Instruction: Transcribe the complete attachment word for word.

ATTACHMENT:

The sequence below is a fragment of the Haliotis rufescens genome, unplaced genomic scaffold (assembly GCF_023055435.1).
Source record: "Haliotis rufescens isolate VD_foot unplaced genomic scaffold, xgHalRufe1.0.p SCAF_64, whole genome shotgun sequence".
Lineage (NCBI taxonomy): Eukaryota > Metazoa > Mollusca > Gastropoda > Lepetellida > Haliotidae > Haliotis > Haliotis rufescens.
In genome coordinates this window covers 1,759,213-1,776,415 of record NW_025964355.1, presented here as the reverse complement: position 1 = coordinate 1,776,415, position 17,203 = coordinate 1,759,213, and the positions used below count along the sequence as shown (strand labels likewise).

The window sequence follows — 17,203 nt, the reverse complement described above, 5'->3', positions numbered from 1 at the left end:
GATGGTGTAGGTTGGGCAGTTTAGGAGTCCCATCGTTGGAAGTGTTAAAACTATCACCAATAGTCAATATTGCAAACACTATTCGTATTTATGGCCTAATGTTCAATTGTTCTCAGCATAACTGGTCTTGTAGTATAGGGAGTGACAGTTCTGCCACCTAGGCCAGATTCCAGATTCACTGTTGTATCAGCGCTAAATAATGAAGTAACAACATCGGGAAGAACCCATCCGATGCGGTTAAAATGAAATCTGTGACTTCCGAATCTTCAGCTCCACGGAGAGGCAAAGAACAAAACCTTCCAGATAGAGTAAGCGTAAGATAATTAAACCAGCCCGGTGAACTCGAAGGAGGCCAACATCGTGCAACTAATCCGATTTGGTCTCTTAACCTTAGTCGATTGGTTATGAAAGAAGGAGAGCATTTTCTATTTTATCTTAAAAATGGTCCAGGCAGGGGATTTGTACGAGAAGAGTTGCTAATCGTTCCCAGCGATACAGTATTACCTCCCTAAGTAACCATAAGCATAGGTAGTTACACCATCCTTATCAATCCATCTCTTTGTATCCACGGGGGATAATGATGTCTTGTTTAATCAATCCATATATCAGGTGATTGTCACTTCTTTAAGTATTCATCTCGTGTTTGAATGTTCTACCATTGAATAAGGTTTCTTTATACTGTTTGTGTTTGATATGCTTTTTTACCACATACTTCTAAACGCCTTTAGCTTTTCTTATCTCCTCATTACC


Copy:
The sequence below is a fragment of the Haliotis rufescens genome, unplaced genomic scaffold (assembly GCF_023055435.1).
Source record: "Haliotis rufescens isolate VD_foot unplaced genomic scaffold, xgHalRufe1.0.p SCAF_64, whole genome shotgun sequence".
Lineage (NCBI taxonomy): Eukaryota > Metazoa > Mollusca > Gastropoda > Lepetellida > Haliotidae > Haliotis > Haliotis rufescens.
In genome coordinates this window covers 1,759,213-1,776,415 of record NW_025964355.1, presented here as the reverse complement: position 1 = coordinate 1,776,415, position 17,203 = coordinate 1,759,213, and the positions used below count along the sequence as shown (strand labels likewise).

The window sequence follows — 17,203 nt, the reverse complement described above, 5'->3', positions numbered from 1 at the left end:
GATGGTGTAGGTTGGGCAGTTTAGGAGTCCCATCGTTGGAAGTGTTAAAACTATCACCAATAGTCAATATTGCAAACACTATTCGTATTTATGGCCTAATGTTCAATTGTTCTCAGCATAACTGGTCTTGTAGTATAGGGAGTGACAGTTCTGCCACCTAGGCCAGATTCCAGATTCACTGTTGTATCAGCGCTAAATAATGAAGTAACAACATCGGGAAGAACCCATCCGATGCGGTTAAAATGAAATCTGTGACTTCCGAATCTTCAGCTCCACGGAGAGGCAAAGAACAAAACCTTCCAGATAGAGTAAGCGTAAGATAATTAAACCAGCCCGGTGAACTCGAAGGAGGCCAACATCGTGCAACTAATCCGATTTGGTCTCTTAACCTTAGTCGATTGGTTATGAAAGAAGGAGAGCATTTTCTATTTTATCTTAAAAATGGTCCAGGCAGGGGATTTGTACGAGAAGAGTTGCTAATCGTTCCCAGCGATACAGTATTACCTCCCTAAGTAACCATAAGCATAGGTAGTTACACCATCCTTATCAATCCATCTCTTTGTATCCACGGGGGATAATGATGTCTTGTTTAATCAATCCATATATCAGGTGATTGTCACTTCTTTAAGTATTCATCTCGTGTTTGAATGTTCTACCATTGAATAAGGTTTCTTTATACTGTTTGTGTTTGATATGCTTTTTTACCACATACTTCTAAACGCCTTTAGCTTTTCTTATCTCCTCATTACC